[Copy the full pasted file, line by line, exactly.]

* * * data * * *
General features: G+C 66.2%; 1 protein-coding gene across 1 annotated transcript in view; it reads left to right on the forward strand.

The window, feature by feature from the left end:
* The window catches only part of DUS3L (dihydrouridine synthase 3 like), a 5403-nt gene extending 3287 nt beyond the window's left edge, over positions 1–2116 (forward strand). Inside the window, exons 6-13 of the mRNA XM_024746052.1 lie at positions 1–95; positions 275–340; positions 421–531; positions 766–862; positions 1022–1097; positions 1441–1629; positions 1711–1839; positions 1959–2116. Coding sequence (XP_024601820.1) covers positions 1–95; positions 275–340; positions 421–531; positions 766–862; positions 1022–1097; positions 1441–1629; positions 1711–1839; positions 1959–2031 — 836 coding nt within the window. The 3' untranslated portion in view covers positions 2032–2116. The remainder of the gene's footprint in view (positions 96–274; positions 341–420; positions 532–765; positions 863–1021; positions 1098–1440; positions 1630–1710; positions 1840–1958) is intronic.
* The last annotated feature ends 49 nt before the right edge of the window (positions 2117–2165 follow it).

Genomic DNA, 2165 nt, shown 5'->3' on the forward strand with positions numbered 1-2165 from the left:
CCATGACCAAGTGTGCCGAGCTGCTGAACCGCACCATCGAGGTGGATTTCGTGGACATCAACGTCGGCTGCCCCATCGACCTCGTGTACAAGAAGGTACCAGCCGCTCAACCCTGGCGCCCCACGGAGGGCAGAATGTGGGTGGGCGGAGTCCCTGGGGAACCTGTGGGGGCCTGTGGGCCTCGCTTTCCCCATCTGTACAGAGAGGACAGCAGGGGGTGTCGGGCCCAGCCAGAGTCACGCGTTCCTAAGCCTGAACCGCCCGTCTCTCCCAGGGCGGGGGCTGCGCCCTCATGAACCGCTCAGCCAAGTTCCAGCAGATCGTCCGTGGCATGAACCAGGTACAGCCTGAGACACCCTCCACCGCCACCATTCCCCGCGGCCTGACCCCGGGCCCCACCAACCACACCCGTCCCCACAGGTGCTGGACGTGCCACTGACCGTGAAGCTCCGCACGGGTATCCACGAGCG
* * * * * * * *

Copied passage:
General features: G+C 66.2%; 1 protein-coding gene across 1 annotated transcript in view; it reads left to right on the forward strand.

The window, feature by feature from the left end:
* The window catches only part of DUS3L (dihydrouridine synthase 3 like), a 5403-nt gene extending 3287 nt beyond the window's left edge, over positions 1–2116 (forward strand). Inside the window, exons 6-13 of the mRNA XM_024746052.1 lie at positions 1–95; positions 275–340; positions 421–531; positions 766–862; positions 1022–1097; positions 1441–1629; positions 1711–1839; positions 1959–2116. Coding sequence (XP_024601820.1) covers positions 1–95; positions 275–340; positions 421–531; positions 766–862; positions 1022–1097; positions 1441–1629; positions 1711–1839; positions 1959–2031 — 836 coding nt within the window. The 3' untranslated portion in view covers positions 2032–2116. The remainder of the gene's footprint in view (positions 96–274; positions 341–420; positions 532–765; positions 863–1021; positions 1098–1440; positions 1630–1710; positions 1840–1958) is intronic.
* The last annotated feature ends 49 nt before the right edge of the window (positions 2117–2165 follow it).

Genomic DNA, 2165 nt, shown 5'->3' on the forward strand with positions numbered 1-2165 from the left:
CCATGACCAAGTGTGCCGAGCTGCTGAACCGCACCATCGAGGTGGATTTCGTGGACATCAACGTCGGCTGCCCCATCGACCTCGTGTACAAGAAGGTACCAGCCGCTCAACCCTGGCGCCCCACGGAGGGCAGAATGTGGGTGGGCGGAGTCCCTGGGGAACCTGTGGGGGCCTGTGGGCCTCGCTTTCCCCATCTGTACAGAGAGGACAGCAGGGGGTGTCGGGCCCAGCCAGAGTCACGCGTTCCTAAGCCTGAACCGCCCGTCTCTCCCAGGGCGGGGGCTGCGCCCTCATGAACCGCTCAGCCAAGTTCCAGCAGATCGTCCGTGGCATGAACCAGGTACAGCCTGAGACACCCTCCACCGCCACCATTCCCCGCGGCCTGACCCCGGGCCCCACCAACCACACCCGTCCCCACAGGTGCTGGACGTGCCACTGACCGTGAAGCTCCGCACGGGTATCCACGAGCG